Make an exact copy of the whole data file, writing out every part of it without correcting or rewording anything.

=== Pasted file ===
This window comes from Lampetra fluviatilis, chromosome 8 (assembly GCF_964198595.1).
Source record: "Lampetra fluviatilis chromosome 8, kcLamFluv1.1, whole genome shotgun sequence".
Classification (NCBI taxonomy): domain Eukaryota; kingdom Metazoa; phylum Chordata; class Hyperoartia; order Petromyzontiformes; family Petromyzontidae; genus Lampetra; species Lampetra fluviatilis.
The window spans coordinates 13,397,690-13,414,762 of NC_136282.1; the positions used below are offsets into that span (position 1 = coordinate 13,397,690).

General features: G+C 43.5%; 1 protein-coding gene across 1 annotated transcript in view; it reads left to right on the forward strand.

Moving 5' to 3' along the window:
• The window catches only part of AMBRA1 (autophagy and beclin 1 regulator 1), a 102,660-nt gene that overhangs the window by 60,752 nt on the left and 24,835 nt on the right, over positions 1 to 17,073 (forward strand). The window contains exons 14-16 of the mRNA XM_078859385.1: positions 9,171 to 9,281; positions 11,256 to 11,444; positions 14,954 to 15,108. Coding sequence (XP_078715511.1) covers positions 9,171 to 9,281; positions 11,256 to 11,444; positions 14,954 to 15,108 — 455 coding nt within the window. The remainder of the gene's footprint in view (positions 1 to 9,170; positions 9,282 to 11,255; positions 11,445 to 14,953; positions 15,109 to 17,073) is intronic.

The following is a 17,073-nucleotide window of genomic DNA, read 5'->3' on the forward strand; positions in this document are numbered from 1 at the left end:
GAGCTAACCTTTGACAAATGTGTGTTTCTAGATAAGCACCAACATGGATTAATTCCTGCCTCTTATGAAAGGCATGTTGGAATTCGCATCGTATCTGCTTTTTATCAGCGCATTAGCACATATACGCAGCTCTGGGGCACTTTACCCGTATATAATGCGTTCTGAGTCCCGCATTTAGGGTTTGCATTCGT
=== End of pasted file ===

This window comes from Lampetra fluviatilis, chromosome 8 (assembly GCF_964198595.1).
Source record: "Lampetra fluviatilis chromosome 8, kcLamFluv1.1, whole genome shotgun sequence".
Classification (NCBI taxonomy): domain Eukaryota; kingdom Metazoa; phylum Chordata; class Hyperoartia; order Petromyzontiformes; family Petromyzontidae; genus Lampetra; species Lampetra fluviatilis.
The window spans coordinates 13,397,690-13,414,762 of NC_136282.1; the positions used below are offsets into that span (position 1 = coordinate 13,397,690).

General features: G+C 43.5%; 1 protein-coding gene across 1 annotated transcript in view; it reads left to right on the forward strand.

Moving 5' to 3' along the window:
• The window catches only part of AMBRA1 (autophagy and beclin 1 regulator 1), a 102,660-nt gene that overhangs the window by 60,752 nt on the left and 24,835 nt on the right, over positions 1 to 17,073 (forward strand). The window contains exons 14-16 of the mRNA XM_078859385.1: positions 9,171 to 9,281; positions 11,256 to 11,444; positions 14,954 to 15,108. Coding sequence (XP_078715511.1) covers positions 9,171 to 9,281; positions 11,256 to 11,444; positions 14,954 to 15,108 — 455 coding nt within the window. The remainder of the gene's footprint in view (positions 1 to 9,170; positions 9,282 to 11,255; positions 11,445 to 14,953; positions 15,109 to 17,073) is intronic.

The following is a 17,073-nucleotide window of genomic DNA, read 5'->3' on the forward strand; positions in this document are numbered from 1 at the left end:
GAGCTAACCTTTGACAAATGTGTGTTTCTAGATAAGCACCAACATGGATTAATTCCTGCCTCTTATGAAAGGCATGTTGGAATTCGCATCGTATCTGCTTTTTATCAGCGCATTAGCACATATACGCAGCTCTGGGGCACTTTACCCGTATATAATGCGTTCTGAGTCCCGCATTTAGGGTTTGCATTCGT